Brisk honesty in long takes is the main character in actor Paul Dano’s debut feature Wildlife (2018). The anthropomorphised camera is the unnamed sibling in this 1960s American family portrait, based on a novel of the same name by Richard Ford, telling the coming-of-age story of Jerry (Jake Gyllenhaal), Jean (Carey Mulligan), and their son Joe (Ed Oxenbould). Suburban Montana and its wildfires are the backdrop of the family break-up. Its loose threads — the mother, father, and child — become sharper and well-defined characters in the process. Framed between sunrises and sunsets, Wildlife gradually sets up an emotionally saturated palette. With slow camera movements and long tracking takes, Diego García’s cinematography enhances the psychological depth of interiors such as Jean’s bathroom, a place both inviting and prohibited for her son. The camera is observational up to a certain point of puncture, letting the sequences unfold naturally, spatially and temporally guided by the characters, and when the cut comes, all that is left is human weakness, exposed and forgivable.
Wildlife’s narrative deals with absence as formative trauma as both Jerry and Jean seem to neglect their parental duty. The film focuses on dysfunctional family issues through the eyes of a fourteen-year-old boy, who seems to be the addressee to all of the grown-ups’ doubtful questions. We see a forlorn father asking his son “What’s a man entitled to do?” after being unjustly fired from his job, or in another case a reckless mother exclaiming: “If you have a better plan for me, tell me!” The first part of the film removes the masculine figure out of Joe’s life, as his father showcases stubbornness, egocentrism, and decides the best way to put an end to an emasculated unemployment, is to volunteer as a fire-fighter. His choice proves to be the catalyst for a family dissolution, as Gyllenhaal’s character quietly succumbs to his insecurities, looking for answer in the twilight sky in a prophetic shot-reverse-shot sequence before he sets off to potential death. The characters of Wildlife ask all the questions, but still are not fit to accept the bitter answers life can give. Dano’s inspection of masculinity is externalised in the character of Jerry, who’s flaws and outbursts compose a honest depiction, while avoiding demonization.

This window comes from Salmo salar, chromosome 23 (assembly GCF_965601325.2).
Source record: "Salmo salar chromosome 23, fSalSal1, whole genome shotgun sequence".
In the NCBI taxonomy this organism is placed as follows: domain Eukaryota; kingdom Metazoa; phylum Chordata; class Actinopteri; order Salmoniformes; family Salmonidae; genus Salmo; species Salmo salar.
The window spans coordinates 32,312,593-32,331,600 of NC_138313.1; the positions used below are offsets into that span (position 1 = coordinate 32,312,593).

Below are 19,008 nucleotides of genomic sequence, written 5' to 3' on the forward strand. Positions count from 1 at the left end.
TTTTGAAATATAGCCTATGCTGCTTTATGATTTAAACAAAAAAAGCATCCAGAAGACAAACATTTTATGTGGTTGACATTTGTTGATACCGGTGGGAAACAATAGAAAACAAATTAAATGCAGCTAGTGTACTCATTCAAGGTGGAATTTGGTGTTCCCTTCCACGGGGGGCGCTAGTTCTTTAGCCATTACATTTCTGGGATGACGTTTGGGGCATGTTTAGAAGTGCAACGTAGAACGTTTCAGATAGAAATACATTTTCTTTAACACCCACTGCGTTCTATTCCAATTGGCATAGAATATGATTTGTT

Similarly, the second part of the film shows the life of Joe with his mother, who transforms from a housewife to a determined career woman, even though she is not spared from making mistakes and poor judgement calls along the way. Carey Mulligan’s vigorous, borderline imperious Jean, stages the aesthetics of the frame with lavish dresses, confident catwalk, flirting with space as she would with a desirable man, and the camera rarely breaks off her controlled space. Her dominating presence is a result of a young boy’s admiration for his mother, but the film parallels her spur of femininity as a (now single) woman, with that of absent masculinity. Without placing the blame on either mother or father, the synthesis of gentle understanding and forgiveness is vested in their son. By avoiding gender bias or pointing fingers, Wildlife showcases the coming-of-age of the whole family, humbly admitting that everyone is flawed.